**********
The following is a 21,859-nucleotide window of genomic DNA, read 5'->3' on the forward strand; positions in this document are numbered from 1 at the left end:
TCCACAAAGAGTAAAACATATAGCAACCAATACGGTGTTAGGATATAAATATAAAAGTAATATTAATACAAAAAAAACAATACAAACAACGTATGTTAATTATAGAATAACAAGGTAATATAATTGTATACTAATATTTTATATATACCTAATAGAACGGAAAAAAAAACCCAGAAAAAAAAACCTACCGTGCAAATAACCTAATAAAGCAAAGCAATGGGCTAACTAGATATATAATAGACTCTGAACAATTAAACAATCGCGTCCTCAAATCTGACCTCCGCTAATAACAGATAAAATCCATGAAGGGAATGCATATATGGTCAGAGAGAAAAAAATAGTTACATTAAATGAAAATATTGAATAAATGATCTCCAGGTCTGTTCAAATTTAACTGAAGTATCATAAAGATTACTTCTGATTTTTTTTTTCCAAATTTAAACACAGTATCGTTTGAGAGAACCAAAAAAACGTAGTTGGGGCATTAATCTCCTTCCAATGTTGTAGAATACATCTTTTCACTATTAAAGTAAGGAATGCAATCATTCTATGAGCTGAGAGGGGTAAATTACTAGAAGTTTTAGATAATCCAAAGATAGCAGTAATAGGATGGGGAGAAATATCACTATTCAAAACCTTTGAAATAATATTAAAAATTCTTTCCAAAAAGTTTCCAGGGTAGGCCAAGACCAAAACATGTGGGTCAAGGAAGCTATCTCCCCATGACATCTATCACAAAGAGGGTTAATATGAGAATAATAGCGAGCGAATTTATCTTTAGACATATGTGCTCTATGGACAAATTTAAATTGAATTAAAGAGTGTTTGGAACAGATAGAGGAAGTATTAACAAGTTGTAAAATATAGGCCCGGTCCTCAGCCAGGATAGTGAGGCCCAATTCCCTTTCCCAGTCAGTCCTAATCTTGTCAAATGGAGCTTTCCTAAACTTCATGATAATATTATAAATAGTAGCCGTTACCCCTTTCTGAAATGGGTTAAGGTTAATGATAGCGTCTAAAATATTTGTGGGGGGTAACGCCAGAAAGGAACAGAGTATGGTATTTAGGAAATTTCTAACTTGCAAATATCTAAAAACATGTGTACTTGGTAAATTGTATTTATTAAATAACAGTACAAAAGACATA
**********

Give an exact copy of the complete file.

The following is a 21,859-nucleotide window of genomic DNA, read 5'->3' on the forward strand; positions in this document are numbered from 1 at the left end:
TCCACAAAGAGTAAAACATATAGCAACCAATACGGTGTTAGGATATAAATATAAAAGTAATATTAATACAAAAAAAACAATACAAACAACGTATGTTAATTATAGAATAACAAGGTAATATAATTGTATACTAATATTTTATATATACCTAATAGAACGGAAAAAAAAACCCAGAAAAAAAAACCTACCGTGCAAATAACCTAATAAAGCAAAGCAATGGGCTAACTAGATATATAATAGACTCTGAACAATTAAACAATCGCGTCCTCAAATCTGACCTCCGCTAATAACAGATAAAATCCATGAAGGGAATGCATATATGGTCAGAGAGAAAAAAATAGTTACATTAAATGAAAATATTGAATAAATGATCTCCAGGTCTGTTCAAATTTAACTGAAGTATCATAAAGATTACTTCTGATTTTTTTTTTCCAAATTTAAACACAGTATCGTTTGAGAGAACCAAAAAAACGTAGTTGGGGCATTAATCTCCTTCCAATGTTGTAGAATACATCTTTTCACTATTAAAGTAAGGAATGCAATCATTCTATGAGCTGAGAGGGGTAAATTACTAGAAGTTTTAGATAATCCAAAGATAGCAGTAATAGGATGGGGAGAAATATCACTATTCAAAACCTTTGAAATAATATTAAAAATTCTTTCCAAAAAGTTTCCAGGGTAGGCCAAGACCAAAACATGTGGGTCAAGGAAGCTATCTCCCCATGACATCTATCACAAAGAGGGTTAATATGAGAATAATAGCGAGCGAATTTATCTTTAGACATATGTGCTCTATGGACAAATTTAAATTGAATTAAAGAGTGTTTGGAACAGATAGAGGAAGTATTAACAAGTTGTAAAATATAGGCCCGGTCCTCAGCCAGGATAGTGAGGCCCAATTCCCTTTCCCAGTCAGTCCTAATCTTGTCAAATGGAGCTTTCCTAAACTTCATGATAATATTATAAATAGTAGCCGTTACCCCTTTCTGAAATGGGTTAAGGTTAATGATAGCGTCTAAAATATTTGTGGGGGGTAACGCCAGAAAGGAACAGAGTATGGTATTTAGGAAATTTCTAACTTGCAAATATCTAAAAACATGTGTACTTGGTAAATTGTATTTATTAAATAACAGTACAAAAGACATA